November 1897 proclamation

From Wikipedia, the free encyclopedia
Jump to: navigation, search

The November 1897 proclamation of the State Trades and Labor Council of Montana was a reflection of western labor's assessment of the struggle between labor and capital after the failed Leadville Colorado, Miners' Strike.[1] The proclamation, and the impetus behind it had a significant impact on the labor movement in the United States, Canada, and other countries for a period of several decades.

The Leadville miners' strike[edit]

The Cloud City Miners' Union (CCMU), Local 33 of the Western Federation of Miners (WFM), declared a strike over wage cuts in the Leadville mining district in 1896.[2] The CCMU wasn't adequately prepared for the opposition that it faced from the Mine Owners' Association and its allies.[3] The defeat prompted the WFM to rethink its goals, its methods, and its ideology.[1]

History[edit]

The Butte Miners' Union (BMU) was Local Number One of the Western Federation of Miners. The BMU dominated the WFM in its early days, but control later passed to Colorado.[4] While the WFM developed a reputation for radical politics and militancy in Idaho and Colorado, labor relations in Montana were more amicable.[4]

By 1895, the BMU and other labor affiliates had formed the statewide State Trades and Labor Council in Montana. Butte's labor-management harmony lasted through much of the 1890s, but did not survive the industrial consolidations that arrived with the turn of the century.[4]

The proclamation[edit]

The 1897 proclamation argued that the old form of labor organization could not compete with "plutocracy".[5] It declared that employers' interests were "always antagonizing" toward organized labor.[5] Labor organizations in the eastern part of North America were described as having an "incapacity" to assist labor organizations in the West.[5] The proclamation described "an absolute rejection" of the American Federation of Labor, of its conservative philosophy and its complacent demeanor.[6] The proclamation proposed organizing western laborers and western unions into a new federation.[7] The new federation was necessary to reflect the growing class consciousness of many Western labor organizations and their members.[8][9]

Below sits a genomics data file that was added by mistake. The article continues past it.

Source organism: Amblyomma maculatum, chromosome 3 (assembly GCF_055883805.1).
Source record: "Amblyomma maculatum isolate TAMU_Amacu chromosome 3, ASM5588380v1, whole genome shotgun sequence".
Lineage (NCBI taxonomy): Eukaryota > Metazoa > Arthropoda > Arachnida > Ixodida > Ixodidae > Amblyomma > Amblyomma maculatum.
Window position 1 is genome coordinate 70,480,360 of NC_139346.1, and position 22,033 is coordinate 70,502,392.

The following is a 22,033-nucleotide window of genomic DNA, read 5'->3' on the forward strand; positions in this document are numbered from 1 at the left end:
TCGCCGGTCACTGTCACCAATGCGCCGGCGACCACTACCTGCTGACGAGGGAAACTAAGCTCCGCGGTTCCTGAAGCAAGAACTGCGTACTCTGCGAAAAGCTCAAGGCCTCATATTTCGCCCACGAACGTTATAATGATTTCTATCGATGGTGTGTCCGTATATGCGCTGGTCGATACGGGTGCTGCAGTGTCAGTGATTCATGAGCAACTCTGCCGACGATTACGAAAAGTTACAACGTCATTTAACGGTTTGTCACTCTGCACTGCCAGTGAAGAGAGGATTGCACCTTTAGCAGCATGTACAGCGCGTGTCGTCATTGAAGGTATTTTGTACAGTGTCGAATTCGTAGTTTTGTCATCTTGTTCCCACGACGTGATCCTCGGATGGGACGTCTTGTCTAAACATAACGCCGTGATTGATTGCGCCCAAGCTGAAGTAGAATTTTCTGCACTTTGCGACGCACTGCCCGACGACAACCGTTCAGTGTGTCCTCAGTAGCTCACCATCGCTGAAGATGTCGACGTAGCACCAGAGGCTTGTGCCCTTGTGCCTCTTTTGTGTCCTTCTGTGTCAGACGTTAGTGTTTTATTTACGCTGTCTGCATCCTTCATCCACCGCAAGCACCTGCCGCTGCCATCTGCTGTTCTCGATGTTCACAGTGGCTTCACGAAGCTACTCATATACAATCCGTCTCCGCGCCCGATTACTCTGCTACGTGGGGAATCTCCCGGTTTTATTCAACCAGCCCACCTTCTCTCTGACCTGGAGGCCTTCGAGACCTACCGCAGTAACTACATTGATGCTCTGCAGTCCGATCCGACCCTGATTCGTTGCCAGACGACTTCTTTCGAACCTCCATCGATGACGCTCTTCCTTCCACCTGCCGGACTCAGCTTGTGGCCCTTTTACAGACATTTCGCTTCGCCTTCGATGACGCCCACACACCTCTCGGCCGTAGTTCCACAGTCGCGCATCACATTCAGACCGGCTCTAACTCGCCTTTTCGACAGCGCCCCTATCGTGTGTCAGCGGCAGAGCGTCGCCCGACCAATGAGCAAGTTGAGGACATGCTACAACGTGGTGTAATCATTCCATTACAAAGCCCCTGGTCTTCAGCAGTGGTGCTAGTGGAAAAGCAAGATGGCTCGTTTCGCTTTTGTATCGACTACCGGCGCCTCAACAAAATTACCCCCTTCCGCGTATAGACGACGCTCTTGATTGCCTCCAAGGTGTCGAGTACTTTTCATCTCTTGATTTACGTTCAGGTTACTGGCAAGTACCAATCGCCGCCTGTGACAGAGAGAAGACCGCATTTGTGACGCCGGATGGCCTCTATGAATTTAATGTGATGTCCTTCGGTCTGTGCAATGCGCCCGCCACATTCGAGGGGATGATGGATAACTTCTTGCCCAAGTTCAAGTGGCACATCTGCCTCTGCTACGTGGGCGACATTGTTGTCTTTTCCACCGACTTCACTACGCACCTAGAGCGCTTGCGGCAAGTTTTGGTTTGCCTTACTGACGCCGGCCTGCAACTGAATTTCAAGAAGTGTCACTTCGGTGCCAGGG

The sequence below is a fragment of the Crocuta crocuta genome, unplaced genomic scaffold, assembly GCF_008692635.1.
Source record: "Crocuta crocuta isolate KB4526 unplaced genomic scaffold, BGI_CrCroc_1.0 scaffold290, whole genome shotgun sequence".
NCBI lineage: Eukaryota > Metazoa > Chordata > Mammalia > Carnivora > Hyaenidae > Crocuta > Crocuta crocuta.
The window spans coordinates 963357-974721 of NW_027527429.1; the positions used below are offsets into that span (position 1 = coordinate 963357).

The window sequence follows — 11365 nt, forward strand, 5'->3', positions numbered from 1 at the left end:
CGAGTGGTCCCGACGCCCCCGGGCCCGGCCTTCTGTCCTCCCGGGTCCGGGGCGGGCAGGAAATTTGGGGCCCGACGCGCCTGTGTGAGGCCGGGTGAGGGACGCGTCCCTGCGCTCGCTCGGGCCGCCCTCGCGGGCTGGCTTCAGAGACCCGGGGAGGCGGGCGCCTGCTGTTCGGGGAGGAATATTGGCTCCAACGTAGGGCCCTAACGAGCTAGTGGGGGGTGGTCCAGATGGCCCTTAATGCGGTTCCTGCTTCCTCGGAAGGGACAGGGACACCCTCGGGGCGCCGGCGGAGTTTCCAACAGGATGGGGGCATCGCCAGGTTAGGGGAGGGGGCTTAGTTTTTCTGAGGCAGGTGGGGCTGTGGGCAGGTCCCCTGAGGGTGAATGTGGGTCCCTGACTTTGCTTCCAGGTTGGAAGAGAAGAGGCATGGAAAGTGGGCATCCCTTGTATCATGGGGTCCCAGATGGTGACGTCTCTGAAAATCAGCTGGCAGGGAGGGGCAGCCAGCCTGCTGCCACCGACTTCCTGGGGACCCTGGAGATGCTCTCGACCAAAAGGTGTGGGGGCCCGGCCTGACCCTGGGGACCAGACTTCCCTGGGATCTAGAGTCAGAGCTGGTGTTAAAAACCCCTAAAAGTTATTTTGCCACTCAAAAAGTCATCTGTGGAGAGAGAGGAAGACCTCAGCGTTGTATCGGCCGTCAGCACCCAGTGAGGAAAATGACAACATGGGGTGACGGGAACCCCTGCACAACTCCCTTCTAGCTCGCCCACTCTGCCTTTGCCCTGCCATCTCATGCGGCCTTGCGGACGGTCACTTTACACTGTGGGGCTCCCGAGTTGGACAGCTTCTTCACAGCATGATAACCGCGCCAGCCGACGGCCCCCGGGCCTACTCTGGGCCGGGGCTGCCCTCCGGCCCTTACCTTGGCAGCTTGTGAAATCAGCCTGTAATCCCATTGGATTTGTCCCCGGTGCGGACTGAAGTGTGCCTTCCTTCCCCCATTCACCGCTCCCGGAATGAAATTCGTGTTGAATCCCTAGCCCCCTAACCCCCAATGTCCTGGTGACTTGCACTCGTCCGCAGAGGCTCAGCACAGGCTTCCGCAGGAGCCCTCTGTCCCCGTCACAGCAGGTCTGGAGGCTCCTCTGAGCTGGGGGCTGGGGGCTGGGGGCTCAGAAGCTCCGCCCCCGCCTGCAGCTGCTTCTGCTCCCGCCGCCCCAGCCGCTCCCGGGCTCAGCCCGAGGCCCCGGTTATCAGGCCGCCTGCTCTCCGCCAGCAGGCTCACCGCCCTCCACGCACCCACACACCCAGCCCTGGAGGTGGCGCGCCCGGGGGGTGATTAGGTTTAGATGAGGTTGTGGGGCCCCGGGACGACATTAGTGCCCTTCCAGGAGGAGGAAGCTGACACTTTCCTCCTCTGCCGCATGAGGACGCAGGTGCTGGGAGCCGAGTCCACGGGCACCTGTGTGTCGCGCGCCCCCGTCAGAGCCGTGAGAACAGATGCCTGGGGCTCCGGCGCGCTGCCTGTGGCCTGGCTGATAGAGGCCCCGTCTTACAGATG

Text of the proclamation[edit]

To: Organized Labor Throughout the West:

Greeting—Believing that the time has arrived when an epoch will be marked in the history of labor, and believing that the necessities of the times as evidenced in recent developments emphasizes the fact that the old form of organization is unable to cope with the recent aggressions of plutocracy . . . ; and feeling the incapacity of organized labor of the east to aid us any in resisting these threatened encroachments . . . therefore the State Trades and Labor Council of Montana . . . would urge the necesity [sic] of concentrating and consolidating our forces, and would urge the organization under one head, of all unions west of . . . the Mississippi river . . . as at present our force and our means is dissipated, availing us but little. By combining our expense and our efforts to the support of one organization we concentrate our strength and strengthen our resources; furthermore we dissociate ourselves from . . . the older organizations and insure a unity and harmony of purpose among ourselves.

In the west nature has located its great mine of wealth, here are unlimited and varied natural resources. In the east society has located a class who subsist upon our revenues, and a class not alone who have no interest in, but rather one always antagonizing our interests, successful too often in defeating our purposes through their influence exerted at the ballot over the unorganized, uneducated labor they employ. . . .

Endorsed and referred to executive committee with instructions to forward the idea with all possible speed.

—State Trades and Labor Council of Montana, "Proposition to Organize a Western Federation for the Benefit of Western Unions," November 27, 1897[10]

The new federations[edit]

In Salt Lake City in 1898, the Western Federation of Miners and other labor organizations founded the Western Labor Union[9] and subsequently, in Chicago in 1905, the Industrial Workers of the World.

Notes[edit]

  1. ^ a b William Philpott, The Lessons of Leadville, Colorado Historical Society, 1995, pages 71-87.
  2. ^ William Philpott, The Lessons of Leadville, Colorado Historical Society, 1995, page 2.
  3. ^ William Philpott, The Lessons of Leadville, Colorado Historical Society, 1995, page 47.
  4. ^ a b c Michael P. Malone, William L. Lang, The Battle for Butte, 2006, page 79.
  5. ^ a b c William Philpott, The Lessons of Leadville, Colorado Historical Society, 1995, page 82.
  6. ^ William Philpott, The Lessons of Leadville, Colorado Historical Society, 1995, page 83.
  7. ^ William Philpott, The Lessons of Leadville, Colorado Historical Society, 1995, pages 82-83.
  8. ^ William Philpott, The Lessons of Leadville, Colorado Historical Society, 1995, pages 71,83.
  9. ^ a b All That Glitters—Class, Conflict, and Community in Cripple Creek, Elizabeth Jameson, 1998, page 63.
  10. ^ William Philpott, The Lessons of Leadville, Colorado Historical Society, 1995, page 71.